In addition, the head of the bird is small but contains the brain and a series of nerves that help control the whole body. A bone-chilling shot to the head or neck will disrupt all circulation and senses, resulting in the bird’s immediate death.
However, the turkey’s head is tough to shoot because its head movement is unpredictable. Many people have targeted the neck or the junction between the body and the chicken’s neck to increase the hit rate.
Tips For Making The Shot
Avoid shooting a full-body turkey, even though it’s entirely within your sights. Because their plumage is so thick, sometimes your shot won’t hurt the burly bird. Even if the bullet just grazed its body with a bit of blood, its feathers would absorb blood very quickly. The bird still had the strength to continue running without leaving a trace of blood.
Therefore, use all means to make the bird raise its head as if making a call. And then, your job is to aim for its head or neck.
Avoid shooting in a hurry. This will only make you more likely to miss the target despite how much effort you have to wait.
Always bear in mind that Turkeys are highly alert and very sensitive to people. You need to cleverly avoid them to detect them. For those who were just starting to hunt, this was a task that required subtle observation after encountering several setbacks.
Tips For Determining The Distance
It is necessary to calibrate the appropriate range to create the ideal spread. According to the Wild Turkey Task Force, run by the National Wild Turkey Federation, the maximum recommended distance is 40 yards to shoot at a wild turkey.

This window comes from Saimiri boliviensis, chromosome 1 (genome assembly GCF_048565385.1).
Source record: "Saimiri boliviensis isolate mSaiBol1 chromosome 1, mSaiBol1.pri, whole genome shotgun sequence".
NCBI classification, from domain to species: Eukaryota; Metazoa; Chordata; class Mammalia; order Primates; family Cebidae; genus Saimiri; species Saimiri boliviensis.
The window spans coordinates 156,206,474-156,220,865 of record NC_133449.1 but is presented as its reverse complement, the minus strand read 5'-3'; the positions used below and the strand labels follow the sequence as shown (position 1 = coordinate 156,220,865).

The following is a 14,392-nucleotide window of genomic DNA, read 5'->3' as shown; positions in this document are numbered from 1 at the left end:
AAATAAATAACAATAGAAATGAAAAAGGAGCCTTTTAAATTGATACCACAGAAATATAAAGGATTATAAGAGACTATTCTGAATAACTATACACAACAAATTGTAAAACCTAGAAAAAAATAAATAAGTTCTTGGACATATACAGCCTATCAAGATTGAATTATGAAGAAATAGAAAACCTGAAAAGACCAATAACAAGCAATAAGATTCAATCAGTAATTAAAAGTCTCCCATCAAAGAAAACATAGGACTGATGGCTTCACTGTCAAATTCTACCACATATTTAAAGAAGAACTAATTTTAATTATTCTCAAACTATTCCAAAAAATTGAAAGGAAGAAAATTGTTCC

Many experts have acknowledged that this is the ideal distance to reduce errors while shooting Turkey, from 35 – 55 meters. In fact, from 35 meters or less or 55 meters or more can make you miss the target.
How To Take Aim With Your Bow
Professional hunters use arrows with a standard fixed or mechanical wide-head blade. They usually aim just above the bird’s antennae for optimal shot quality if it is facing you.
In case the bird is strutting and facing away from you, aim immediately for the anal opening. Avoid shooting at slant angles as it will be difficult to pinpoint precisely where the body is aligned underneath all those feathers.
On the other hand, an angle is also ideal for most good hunters – a wide-angle shot targeting the butt of the wing feathers. This helps the arrows to pin Turkey’s wings and body and make them unable to fly, so you could keep it in a fixed place until you have ultimately killed the bird.
I recommend you should bring the best night vision crossbow scopes in turkey hunting, it is useful!
The Bottom Line
We’ve just provided well-rounded directions about ”where to shoot a Turkey?” Depending on the situation and “the vitals”, you may have to deal with different disadvantages and advantages. However, thorough research will help you achieve the maximum effect when taking down the target. If you are a beginner, we suggest you seek advice from experts or seasoned hunters.
Turkey hunting is a thrilling pastime. There will be challenges, but you will absolutely love your achievements and delicious meat.
We hope that our article will be useful for you. If you find it beneficial, forward it! Thanks for reading!
Thank Mathewsinc for the images!
I am Jerry Gonzalez, and my heart beats for the great outdoors, especially in the breathtaking landscapes of Helena, Montana. Engaging with fellow enthusiasts online and at local hunting clubs has been a rewarding experience, and I find great joy in sharing knowledge and experiences with like-minded individuals. My goal is to empower my fellow hunters with well-informed choices, regardless of their experience level.